There are traces of mild filtering throughout the entire film. Some are easier to spot (see how the shadows break up under Mitchum's eyes in screenshot #1), but others are extremely small and practically unnoticeable (see screenshot #14). This said, some light grain has been retained, but it is not always evenly distributed. Some of the best looking sequences are during the second half of the film, before and after Mitchum and Peck meet at the docks (see screenshot #3). Color reproduction is also very strong here, with the blacks, whites, and the variety of grays looking perfectly balanced. Edge-enhancement is not a serious issue of concern, but there are a couple of scenes where some harshness occasionally creeps in. There are no serious banding and aliasing issues either. Lastly, the high-definition transfer is free of large cuts, damage marks, stains, and warps. All in all, the presentation is decent enough to recommend the Blu-ray, but it is clear that it could have been a lot stronger. (Note: This is a Region-Free Blu-ray disc. Therefore, you will be able to play it on your PS3 or SA regardless of your geographical location. For the record, there is no problematic PAL or 1080/50i content preceding the disc's main menu. Please note that the main menu can be set in one of the following languages: English, Japanese, French, Italian, German, Spanish, Portuguese (Brazil), Spanish (Latin America), Russian, Danish, Dutch, Finnish, Greek, Hungarian, Korean, Norwegian, Polish, Portuguese, Swedish, Thai, Turkish, and Mandarin).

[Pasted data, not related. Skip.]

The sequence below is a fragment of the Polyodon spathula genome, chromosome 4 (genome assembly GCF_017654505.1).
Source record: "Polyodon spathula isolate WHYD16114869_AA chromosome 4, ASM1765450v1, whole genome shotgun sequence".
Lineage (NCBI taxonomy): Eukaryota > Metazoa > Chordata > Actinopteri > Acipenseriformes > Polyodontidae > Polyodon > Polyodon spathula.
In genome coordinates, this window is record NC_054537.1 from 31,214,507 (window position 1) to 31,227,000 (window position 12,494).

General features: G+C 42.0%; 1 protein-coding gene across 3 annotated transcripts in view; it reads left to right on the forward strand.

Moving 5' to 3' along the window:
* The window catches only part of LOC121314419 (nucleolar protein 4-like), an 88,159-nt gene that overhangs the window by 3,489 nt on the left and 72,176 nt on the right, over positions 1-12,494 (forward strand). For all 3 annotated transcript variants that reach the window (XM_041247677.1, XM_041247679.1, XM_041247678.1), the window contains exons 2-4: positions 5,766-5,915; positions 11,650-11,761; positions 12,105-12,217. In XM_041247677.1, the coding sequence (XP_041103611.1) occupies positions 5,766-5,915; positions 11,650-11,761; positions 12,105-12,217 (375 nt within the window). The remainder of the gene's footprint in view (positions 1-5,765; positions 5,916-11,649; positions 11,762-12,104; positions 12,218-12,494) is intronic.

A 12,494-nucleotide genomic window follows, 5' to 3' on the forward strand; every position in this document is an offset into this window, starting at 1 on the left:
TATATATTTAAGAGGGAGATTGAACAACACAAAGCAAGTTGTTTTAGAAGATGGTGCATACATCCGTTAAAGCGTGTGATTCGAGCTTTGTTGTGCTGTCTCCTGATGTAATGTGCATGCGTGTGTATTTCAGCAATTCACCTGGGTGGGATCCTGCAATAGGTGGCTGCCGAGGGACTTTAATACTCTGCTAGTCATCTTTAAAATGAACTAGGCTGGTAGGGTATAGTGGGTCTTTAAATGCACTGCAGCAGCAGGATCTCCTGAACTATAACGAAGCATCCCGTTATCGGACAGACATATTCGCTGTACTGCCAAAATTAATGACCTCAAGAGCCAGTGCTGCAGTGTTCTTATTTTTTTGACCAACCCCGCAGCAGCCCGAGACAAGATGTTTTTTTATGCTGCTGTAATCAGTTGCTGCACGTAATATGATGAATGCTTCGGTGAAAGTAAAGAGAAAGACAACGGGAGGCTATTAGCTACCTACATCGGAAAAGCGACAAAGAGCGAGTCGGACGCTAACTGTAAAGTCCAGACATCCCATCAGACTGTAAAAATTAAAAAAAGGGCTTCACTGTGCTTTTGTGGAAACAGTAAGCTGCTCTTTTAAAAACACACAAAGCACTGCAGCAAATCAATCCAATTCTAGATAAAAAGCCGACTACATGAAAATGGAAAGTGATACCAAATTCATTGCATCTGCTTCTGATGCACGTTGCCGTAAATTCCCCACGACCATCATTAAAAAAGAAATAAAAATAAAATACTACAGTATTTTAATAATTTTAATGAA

Cape Fear Blu-ray, Audio Quality
There are nine audio tracks on this Blu-ray disc: English DTS-HD Master Audio 2.0, Japanese DTS 2.0, French DTS 2.0 Italian DTS 2.0, Spanish DTS 2.0, German DTS 2.0, Portuguese (Brazil) DTS 2.0, Spanish (Latin America) DTS 2.0, and Russian DTS 2.0. For the record, Universal Studios-UK have provided optional English SDH, Japanese, French, Italian, German, Spanish (continental), Spanish (Latin America), Portuguese (Brazil), Portuguese (continental), Danish, Dutch, Finnish, Greek, Hungarian, Korean, Norwegian, Polish, Swedish, Thai, Turkish, and Traditional Mandarin subtitles for the main feature.
The English DTS-HD Master Audio 2.0 track opens up the film very well. Bernard Herrmann's score, in particular, benefits the most, but the dialog is also consistently crisp, clean, and stable. Still, the dynamic amplitude is quite limited, so do not expect the loseless track to test your system. For the record, there are no synch issues, distortions, or audio dropouts to report in this review.
Cape Fear Blu-ray, Special Features and Extras
Most unfortunately, there are no supplemental features to be found on this Blu-ray disc.
Cape Fear Blu-ray, Overall Score and Recommendation
What makes J. Lee Thompson's Cape Fear such an entertaining film is Robert Mitchum's Max Cady. He is a real monster. Martin Scorsese's famous remake is also worthy of praise, but it is a different film, a lot more complex and populated with characters who can exist only within the boundaries of the story the film tells. Mitchum's character is a man who looks and feels real. The film's presentation is decent enough to recommend the Blu-ray, but it is clear that it could have been a lot stronger. RECOMMENDED.